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Q&A: Lowry Park Zoo, poverty, presidential travel

Lowry Park: No. 1 zoo?

I heard an ad this week that said Lowry Park Zoo in Tampa is the No. 1 zoo in the United States. It's a nice zoo, but really? By whose measure?

According to the Lowry Park Zoo website (, it is rated "No. 1 all over again. Rated the best zoo in the U.S. by Parents magazine."

So we went to the website of Parents magazine ( and did a search for Lowry Park Zoo.

What we found is that the magazine rated Lowry Park Zoo No. 1 on its list of 10 Best Zoos for Kids (emphasis ours). "When Parents set out to find the top zoos in the country," according to the lead-in to the list, "we identified 50 where kids can pet and often feed the wildlife. Then we narrowed it down to these leaders of the pack that your little tyke will love."

The description goes on to note, in part, that: "It's unbelievable how close kids can get to the animals here," and "since Lowry Park is the only zoo in the country with an accredited preschool and kindergarten on-site, the staff is especially comfortable fielding questions from families."

Parents magazine is published monthly by the Meredith Corp. and had a circulation of more than 2 million in 2011.

If Ask the Times were, it would rate this advertising and marketing claim as half-true. Yes, a great zoo, and top-ranked for children. But claiming to be the No. 1 zoo in the country is a stretch, and not supported by the facts.

The poverty rate

What is the poverty rate in the United States, and how has it changed over the years?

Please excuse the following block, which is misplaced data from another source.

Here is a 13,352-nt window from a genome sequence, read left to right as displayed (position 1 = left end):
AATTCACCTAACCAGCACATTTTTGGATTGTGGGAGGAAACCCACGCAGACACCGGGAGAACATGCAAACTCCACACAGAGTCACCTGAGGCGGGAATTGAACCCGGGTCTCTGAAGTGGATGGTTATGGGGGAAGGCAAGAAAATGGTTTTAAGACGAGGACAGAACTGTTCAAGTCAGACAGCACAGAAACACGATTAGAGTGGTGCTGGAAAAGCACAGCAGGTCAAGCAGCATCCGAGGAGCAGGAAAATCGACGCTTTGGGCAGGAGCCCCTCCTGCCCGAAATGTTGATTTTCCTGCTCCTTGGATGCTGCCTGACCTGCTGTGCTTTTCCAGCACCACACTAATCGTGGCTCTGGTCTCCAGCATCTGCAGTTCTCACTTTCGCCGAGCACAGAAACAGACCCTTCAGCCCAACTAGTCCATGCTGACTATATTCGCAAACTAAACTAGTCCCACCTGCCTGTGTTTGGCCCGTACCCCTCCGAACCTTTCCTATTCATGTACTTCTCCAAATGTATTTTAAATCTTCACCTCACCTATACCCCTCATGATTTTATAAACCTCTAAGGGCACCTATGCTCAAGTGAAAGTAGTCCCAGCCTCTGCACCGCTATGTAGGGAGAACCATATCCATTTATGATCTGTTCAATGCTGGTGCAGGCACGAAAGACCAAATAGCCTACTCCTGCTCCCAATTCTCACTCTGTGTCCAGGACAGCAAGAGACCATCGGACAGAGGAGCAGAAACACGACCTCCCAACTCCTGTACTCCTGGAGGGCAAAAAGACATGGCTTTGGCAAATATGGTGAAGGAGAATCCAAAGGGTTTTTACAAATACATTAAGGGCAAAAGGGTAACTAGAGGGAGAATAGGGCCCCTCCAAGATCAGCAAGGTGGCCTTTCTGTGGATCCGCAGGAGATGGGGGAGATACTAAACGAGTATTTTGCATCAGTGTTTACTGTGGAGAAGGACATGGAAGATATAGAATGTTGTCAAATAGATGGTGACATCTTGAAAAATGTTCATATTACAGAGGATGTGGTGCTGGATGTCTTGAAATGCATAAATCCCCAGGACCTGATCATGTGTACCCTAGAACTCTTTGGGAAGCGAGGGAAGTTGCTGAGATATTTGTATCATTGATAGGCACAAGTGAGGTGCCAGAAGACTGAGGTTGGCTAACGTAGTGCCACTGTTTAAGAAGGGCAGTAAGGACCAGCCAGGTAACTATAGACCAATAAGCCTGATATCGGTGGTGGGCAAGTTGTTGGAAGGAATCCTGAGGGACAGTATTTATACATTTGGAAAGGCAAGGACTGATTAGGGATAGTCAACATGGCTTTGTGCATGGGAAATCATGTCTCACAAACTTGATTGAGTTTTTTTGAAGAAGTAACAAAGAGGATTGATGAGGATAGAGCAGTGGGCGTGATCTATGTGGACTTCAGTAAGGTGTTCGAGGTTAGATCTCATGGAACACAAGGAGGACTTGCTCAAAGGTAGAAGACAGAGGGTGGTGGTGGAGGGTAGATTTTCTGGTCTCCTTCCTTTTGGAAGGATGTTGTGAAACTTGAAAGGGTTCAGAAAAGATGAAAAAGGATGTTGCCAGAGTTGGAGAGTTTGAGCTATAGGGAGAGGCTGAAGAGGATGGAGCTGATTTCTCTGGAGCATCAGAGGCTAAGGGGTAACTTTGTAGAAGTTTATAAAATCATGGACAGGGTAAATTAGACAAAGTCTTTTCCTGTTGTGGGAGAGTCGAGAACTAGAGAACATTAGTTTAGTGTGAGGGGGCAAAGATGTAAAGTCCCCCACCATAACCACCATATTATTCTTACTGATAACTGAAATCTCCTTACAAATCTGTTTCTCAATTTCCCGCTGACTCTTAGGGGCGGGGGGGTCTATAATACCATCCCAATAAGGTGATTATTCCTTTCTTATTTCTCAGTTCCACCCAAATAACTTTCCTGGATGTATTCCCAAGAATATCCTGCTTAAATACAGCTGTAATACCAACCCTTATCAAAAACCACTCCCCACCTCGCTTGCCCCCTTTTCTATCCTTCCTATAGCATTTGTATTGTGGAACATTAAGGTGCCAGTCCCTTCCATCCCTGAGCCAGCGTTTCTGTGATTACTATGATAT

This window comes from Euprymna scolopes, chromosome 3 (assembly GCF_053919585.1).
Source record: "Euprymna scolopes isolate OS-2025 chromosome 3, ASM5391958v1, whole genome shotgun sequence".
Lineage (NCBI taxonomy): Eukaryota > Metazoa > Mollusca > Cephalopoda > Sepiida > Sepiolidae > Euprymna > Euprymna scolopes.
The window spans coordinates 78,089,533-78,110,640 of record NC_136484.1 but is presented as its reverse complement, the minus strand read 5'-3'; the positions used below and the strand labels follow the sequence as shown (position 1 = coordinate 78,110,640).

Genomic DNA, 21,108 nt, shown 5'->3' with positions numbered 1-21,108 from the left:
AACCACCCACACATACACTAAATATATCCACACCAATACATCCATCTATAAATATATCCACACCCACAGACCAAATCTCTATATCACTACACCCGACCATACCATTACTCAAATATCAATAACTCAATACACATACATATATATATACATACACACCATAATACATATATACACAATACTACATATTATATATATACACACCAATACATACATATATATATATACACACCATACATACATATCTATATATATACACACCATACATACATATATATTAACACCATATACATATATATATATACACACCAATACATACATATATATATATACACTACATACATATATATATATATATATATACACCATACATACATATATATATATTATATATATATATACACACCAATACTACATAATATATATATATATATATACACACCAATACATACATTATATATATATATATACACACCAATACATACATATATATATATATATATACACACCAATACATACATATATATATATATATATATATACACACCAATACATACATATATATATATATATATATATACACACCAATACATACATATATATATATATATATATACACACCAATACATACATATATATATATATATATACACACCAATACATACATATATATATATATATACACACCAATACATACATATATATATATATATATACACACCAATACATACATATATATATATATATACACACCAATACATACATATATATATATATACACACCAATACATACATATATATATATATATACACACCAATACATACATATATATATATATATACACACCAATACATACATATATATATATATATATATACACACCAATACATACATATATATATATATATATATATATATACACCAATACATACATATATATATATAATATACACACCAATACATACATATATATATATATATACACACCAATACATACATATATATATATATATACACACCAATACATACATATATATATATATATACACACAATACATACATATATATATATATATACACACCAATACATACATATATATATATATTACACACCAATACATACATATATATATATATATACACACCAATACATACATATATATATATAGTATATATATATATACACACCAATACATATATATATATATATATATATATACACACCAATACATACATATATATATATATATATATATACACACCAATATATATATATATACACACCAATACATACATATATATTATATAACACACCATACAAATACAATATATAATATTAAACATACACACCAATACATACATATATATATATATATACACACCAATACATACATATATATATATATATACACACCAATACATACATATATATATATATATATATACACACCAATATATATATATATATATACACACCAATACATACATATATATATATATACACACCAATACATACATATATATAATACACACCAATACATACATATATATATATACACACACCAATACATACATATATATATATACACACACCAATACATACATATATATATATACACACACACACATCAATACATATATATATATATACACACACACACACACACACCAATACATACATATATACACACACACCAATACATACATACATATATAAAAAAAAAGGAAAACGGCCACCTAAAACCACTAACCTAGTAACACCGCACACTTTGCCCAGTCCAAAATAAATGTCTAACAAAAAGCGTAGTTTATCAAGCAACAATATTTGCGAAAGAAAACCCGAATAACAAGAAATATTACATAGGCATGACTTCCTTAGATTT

The U.S. Census Bureau definition of poverty is complex because it depends on age, income, geographic differences, the number of people in the household and more. For example, a household of four was judged to be living in poverty if the total income was under $23,021 in 2011. For a family of five, it was $27,251. For two people over 65, the figure was $13,609.

In 2012, the Census Bureau reported that 15 percent of Americans live in poverty. That was 46.5 million people. In Florida, it's 15.3 percent.

In 1973 the U.S. number was 11.1 percent. It jumped to 15.2 percent by 1983, the highest point between 1973 and today. It fell to 11.3 percent by 2000. Since then the trend has been upward: 11.7 percent in 2001, 12.6 percent in 2005, 14.3 percent in 2009 and 15.1 percent in 2010.

Presidential schedules

Is it true that the president and the vice president can't travel in the same plane?

The Secret Service doesn't have a rule that states the president and vice president can't travel on the same airplane or vehicle, but it's often not practical, considering the size of their staffs, security details and media entourage. They also have different schedules.

Ask the Times

Q&A: Lowry Park Zoo, poverty, presidential travel 05/08/14 [Last modified: Thursday, May 8, 2014 2:57pm]
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